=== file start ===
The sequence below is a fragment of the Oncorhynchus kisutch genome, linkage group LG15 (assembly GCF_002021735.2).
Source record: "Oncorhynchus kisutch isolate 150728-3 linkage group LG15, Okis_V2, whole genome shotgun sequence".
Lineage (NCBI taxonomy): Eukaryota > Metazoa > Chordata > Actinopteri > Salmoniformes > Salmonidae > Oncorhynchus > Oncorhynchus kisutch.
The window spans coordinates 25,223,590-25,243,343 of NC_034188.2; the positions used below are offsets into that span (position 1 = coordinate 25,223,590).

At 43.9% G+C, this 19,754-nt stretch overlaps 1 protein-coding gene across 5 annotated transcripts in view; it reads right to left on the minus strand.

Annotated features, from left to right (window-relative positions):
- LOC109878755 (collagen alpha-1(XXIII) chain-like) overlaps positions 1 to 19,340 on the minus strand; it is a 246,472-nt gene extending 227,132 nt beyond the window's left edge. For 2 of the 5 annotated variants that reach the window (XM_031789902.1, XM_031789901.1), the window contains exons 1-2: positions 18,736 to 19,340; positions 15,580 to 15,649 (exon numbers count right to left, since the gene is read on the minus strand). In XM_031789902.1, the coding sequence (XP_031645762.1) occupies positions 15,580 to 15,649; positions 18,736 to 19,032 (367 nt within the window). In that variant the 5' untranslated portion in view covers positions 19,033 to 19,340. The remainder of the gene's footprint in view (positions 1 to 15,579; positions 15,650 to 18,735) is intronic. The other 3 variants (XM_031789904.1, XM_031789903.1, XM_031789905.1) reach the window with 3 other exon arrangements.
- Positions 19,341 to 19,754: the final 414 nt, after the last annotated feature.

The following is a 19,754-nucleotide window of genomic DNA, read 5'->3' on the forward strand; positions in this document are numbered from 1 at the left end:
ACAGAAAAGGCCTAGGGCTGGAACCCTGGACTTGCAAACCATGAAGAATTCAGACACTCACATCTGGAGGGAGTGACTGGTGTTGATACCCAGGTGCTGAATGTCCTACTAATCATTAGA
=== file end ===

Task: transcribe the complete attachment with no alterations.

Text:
The sequence below is a fragment of the Oncorhynchus kisutch genome, linkage group LG15 (assembly GCF_002021735.2).
Source record: "Oncorhynchus kisutch isolate 150728-3 linkage group LG15, Okis_V2, whole genome shotgun sequence".
Lineage (NCBI taxonomy): Eukaryota > Metazoa > Chordata > Actinopteri > Salmoniformes > Salmonidae > Oncorhynchus > Oncorhynchus kisutch.
The window spans coordinates 25,223,590-25,243,343 of NC_034188.2; the positions used below are offsets into that span (position 1 = coordinate 25,223,590).

At 43.9% G+C, this 19,754-nt stretch overlaps 1 protein-coding gene across 5 annotated transcripts in view; it reads right to left on the minus strand.

Annotated features, from left to right (window-relative positions):
- LOC109878755 (collagen alpha-1(XXIII) chain-like) overlaps positions 1 to 19,340 on the minus strand; it is a 246,472-nt gene extending 227,132 nt beyond the window's left edge. For 2 of the 5 annotated variants that reach the window (XM_031789902.1, XM_031789901.1), the window contains exons 1-2: positions 18,736 to 19,340; positions 15,580 to 15,649 (exon numbers count right to left, since the gene is read on the minus strand). In XM_031789902.1, the coding sequence (XP_031645762.1) occupies positions 15,580 to 15,649; positions 18,736 to 19,032 (367 nt within the window). In that variant the 5' untranslated portion in view covers positions 19,033 to 19,340. The remainder of the gene's footprint in view (positions 1 to 15,579; positions 15,650 to 18,735) is intronic. The other 3 variants (XM_031789904.1, XM_031789903.1, XM_031789905.1) reach the window with 3 other exon arrangements.
- Positions 19,341 to 19,754: the final 414 nt, after the last annotated feature.

The following is a 19,754-nucleotide window of genomic DNA, read 5'->3' on the forward strand; positions in this document are numbered from 1 at the left end:
ACAGAAAAGGCCTAGGGCTGGAACCCTGGACTTGCAAACCATGAAGAATTCAGACACTCACATCTGGAGGGAGTGACTGGTGTTGATACCCAGGTGCTGAATGTCCTACTAATCATTAGA